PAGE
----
October 10, 2008: “Day #8: Adventures in Tokyo, Part 3”

Friday, October 10, 2008: “Day #8: Adventures in Tokyo, Part 3”

Konnichiwa!

We went to the Tskigi (the “T” is silent) Fish Market this morning.  There are no pictures or words that could accurately describe this amazing experience.  We saw the fish auction where they auction fish that were caught the previous night and then flash frozen.  Some of these fish weigh hundreds of pounds and depending upon the “grade” of fish, they can go for upwards of $75,000!!!!  Pike’s Place Market will NEVER be the same experience again … it isn’t even a fish market compared to the Tskigi Fish Market.  We were there at 5:30AM JST.  It is so busy and over stimulating that it’s an overwhelming experience.  People are everywhere!  The natives detest the tourists because most of them are rude but if you say “sumi masen” (“excuse me”) they are much more polite.  We saw the large fish saws and people cutting the large fish into smaller pieces … I even got a neat picture of the biggest fish head I have ever seen!  The eels are usually sold alive so I tried to take pictures but they swim so furiously that it’s a bit hard to capture on camera.

In Japan they have fish broilers built into their cook-top but no ovens!  They have a very small microwave/oven (a 13×9 pan barely fits) and the oven feature doesn’t work very well.  In Japan they rarely bake anything.

It is socially acceptable for men to discreetly urinate in public on bushes and such, but it is not socially acceptable for women to do this.  On our way to the Tskigi Fish Market we saw a man urinating in an ally!  It was quite odd (and no, I didn’t take a picture).

I was asked if the Japanese actually pay $157 USD for a cantaloupe and the answer is … Yes!  It’s amazing but melons are considered good luck so they will buy the most expensive cantaloupe I have ever laid eyes on for special occasions or if someone is dying.  How a $157 melon is going to cure someone who is dying is beyond me but that is their custom.

We shopped again in the kitchen/restaurant district today.  I finally found two sets of matching plates.  One set is rectangular (how unique!) and one set is smaller and square.  I couldn’t believe my good fortune to find plates that matched the set I had previously purchased.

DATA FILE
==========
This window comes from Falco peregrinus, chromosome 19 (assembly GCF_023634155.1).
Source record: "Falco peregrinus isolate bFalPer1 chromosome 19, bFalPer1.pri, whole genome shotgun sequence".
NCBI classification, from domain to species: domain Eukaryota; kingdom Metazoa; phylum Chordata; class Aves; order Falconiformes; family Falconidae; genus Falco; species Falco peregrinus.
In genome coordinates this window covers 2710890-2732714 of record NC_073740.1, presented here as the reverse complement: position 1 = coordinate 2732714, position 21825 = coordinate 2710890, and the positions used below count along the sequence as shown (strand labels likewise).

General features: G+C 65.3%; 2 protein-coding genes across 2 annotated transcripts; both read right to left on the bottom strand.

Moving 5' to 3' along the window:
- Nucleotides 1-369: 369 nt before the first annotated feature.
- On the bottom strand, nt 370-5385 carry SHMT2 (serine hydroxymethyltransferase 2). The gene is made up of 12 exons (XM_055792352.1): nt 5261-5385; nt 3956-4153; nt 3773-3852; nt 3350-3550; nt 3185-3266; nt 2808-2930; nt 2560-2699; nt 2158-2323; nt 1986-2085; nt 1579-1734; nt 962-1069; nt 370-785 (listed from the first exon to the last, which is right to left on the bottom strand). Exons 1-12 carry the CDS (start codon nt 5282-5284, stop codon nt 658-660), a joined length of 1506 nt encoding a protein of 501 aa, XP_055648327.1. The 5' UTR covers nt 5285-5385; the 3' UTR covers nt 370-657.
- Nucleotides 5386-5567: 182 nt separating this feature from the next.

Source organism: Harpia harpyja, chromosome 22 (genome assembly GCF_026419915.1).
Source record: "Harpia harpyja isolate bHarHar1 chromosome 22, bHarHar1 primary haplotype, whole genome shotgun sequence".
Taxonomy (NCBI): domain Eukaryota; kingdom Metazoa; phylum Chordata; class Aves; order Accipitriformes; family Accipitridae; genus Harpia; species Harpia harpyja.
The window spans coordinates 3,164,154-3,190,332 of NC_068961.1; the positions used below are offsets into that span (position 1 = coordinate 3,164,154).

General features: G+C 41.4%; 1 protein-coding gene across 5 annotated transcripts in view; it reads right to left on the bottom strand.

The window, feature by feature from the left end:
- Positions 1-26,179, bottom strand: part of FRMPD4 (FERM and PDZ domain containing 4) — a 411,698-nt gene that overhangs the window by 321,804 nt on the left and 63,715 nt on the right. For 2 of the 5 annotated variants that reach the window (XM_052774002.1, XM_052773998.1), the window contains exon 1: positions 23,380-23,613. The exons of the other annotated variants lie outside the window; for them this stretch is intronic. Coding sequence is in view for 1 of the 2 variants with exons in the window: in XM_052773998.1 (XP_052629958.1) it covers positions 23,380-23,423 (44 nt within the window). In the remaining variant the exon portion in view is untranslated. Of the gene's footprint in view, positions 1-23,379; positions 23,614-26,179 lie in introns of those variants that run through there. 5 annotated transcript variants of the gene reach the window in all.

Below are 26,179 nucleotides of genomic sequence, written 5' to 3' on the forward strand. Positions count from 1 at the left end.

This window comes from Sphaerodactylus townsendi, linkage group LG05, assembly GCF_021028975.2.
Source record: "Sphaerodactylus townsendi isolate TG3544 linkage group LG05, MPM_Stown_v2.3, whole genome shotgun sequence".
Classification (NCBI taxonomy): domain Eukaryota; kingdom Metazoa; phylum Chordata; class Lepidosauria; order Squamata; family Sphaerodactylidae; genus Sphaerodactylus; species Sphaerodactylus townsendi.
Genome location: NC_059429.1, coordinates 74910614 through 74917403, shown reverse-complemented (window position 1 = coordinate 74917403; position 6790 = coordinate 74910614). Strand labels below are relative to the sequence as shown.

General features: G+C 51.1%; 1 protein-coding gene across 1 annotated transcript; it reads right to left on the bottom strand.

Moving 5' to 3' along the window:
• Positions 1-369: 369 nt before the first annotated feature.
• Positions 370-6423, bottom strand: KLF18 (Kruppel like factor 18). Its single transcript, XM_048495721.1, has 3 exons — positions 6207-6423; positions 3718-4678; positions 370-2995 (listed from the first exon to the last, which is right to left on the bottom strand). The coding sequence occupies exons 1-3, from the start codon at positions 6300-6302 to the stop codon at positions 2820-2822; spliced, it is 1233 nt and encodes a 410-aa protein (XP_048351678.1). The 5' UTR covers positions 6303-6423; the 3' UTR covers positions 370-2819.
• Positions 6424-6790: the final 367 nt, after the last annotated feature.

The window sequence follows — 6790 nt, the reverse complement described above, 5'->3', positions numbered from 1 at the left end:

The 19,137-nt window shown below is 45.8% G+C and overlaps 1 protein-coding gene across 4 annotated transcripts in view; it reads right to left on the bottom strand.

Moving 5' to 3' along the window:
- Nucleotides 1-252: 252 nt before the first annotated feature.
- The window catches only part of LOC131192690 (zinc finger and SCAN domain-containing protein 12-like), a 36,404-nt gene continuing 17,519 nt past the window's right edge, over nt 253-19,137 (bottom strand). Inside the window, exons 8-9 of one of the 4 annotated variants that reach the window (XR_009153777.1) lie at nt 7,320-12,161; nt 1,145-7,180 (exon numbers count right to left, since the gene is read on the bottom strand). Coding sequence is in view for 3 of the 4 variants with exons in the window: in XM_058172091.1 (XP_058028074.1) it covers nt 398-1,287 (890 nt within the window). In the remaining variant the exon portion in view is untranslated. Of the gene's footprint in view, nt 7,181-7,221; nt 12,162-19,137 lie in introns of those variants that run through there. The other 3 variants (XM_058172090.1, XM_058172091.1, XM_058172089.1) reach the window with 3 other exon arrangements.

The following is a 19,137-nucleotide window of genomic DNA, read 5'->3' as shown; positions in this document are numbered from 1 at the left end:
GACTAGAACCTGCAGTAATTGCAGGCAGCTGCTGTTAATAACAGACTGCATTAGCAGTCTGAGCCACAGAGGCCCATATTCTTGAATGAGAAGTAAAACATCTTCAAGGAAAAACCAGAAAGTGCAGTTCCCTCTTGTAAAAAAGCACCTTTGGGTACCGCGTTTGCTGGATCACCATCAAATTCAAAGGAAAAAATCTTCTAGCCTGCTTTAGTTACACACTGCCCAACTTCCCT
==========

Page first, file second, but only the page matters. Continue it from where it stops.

I paid to have my dishes and glassware items professionally packed – which cost less than $20!  I am packaging up the remaining items to ship back via US mail tomorrow.  By the time I am done mailing my “treasures” back to the states it will be a total of 7-8 boxes!  Fortunately I was able to buy a lot of Christmas and birthday presents for the upcoming year.

Shopping in Japan is like no other experience on earth.  It’s quite different from shopping in America (which I have very little patience for) because in Japan shopping allows you to interact with the people and learn more about their culture.  I am very glad that I have had the opportunity to learn a few Japanese words, learn their monetary system, and see how grateful everyone is in their culture.

Among my finds were three HUGE hollowed out bamboo vases.  For a total of three – all different heights – it was only $20!  Lisa and I could scarcely believe it!  Now I just have to figure out how to package them!

Keep in mind that whatever you buy in Japan you must tote along in your backpack or carry.  It does wear on your body after a while – especially with standing room only on the train at times.  But, the experiences here will be with me for a lifetime.

When Lisa and I got back from Tokyo we went to the most amazing sushi restaurant called “Shin’s.”  His small restaurant only serves 16 people but there was only room for eight at the bar.  We were able to reserve seats at the bar and we watched him make all the sushi.  Sushi in Japan is amazing.  It’s fresh, not fishy, and they take such care and pride in their preparation.  For a chef to serve sushi he/she must complete a special sushi course at a culinary art’s school.  It is truly considered an art in Japan.  I even tried their Kobe beef and it was quite delicious.

A cute note for the day: Lisa told me that when she was teaching her 10-year-old Japanese students English flash cards they came across a goose flashcard.  Instead of saying “goose” they all immediately said “Aflac!”  I thought that was too adorable for words.

I can’t remember if told you but in Ginza, the 90210 district, land is sold by the square inch!  Isn’t that insane?

Tomorrow will be a day to tie up loose ends.  I plan on sleeping in a little (I really am exhausted from walking so much) and then packing up my remaining items.  I need to go to the Post Office on base to mail my items, too.  Afterward we’ll see how much time we have left in the day.  I would love to visit Kamakura again and see some additional temples.

I hope all is going well!

Tsukiji Fish Market Auction

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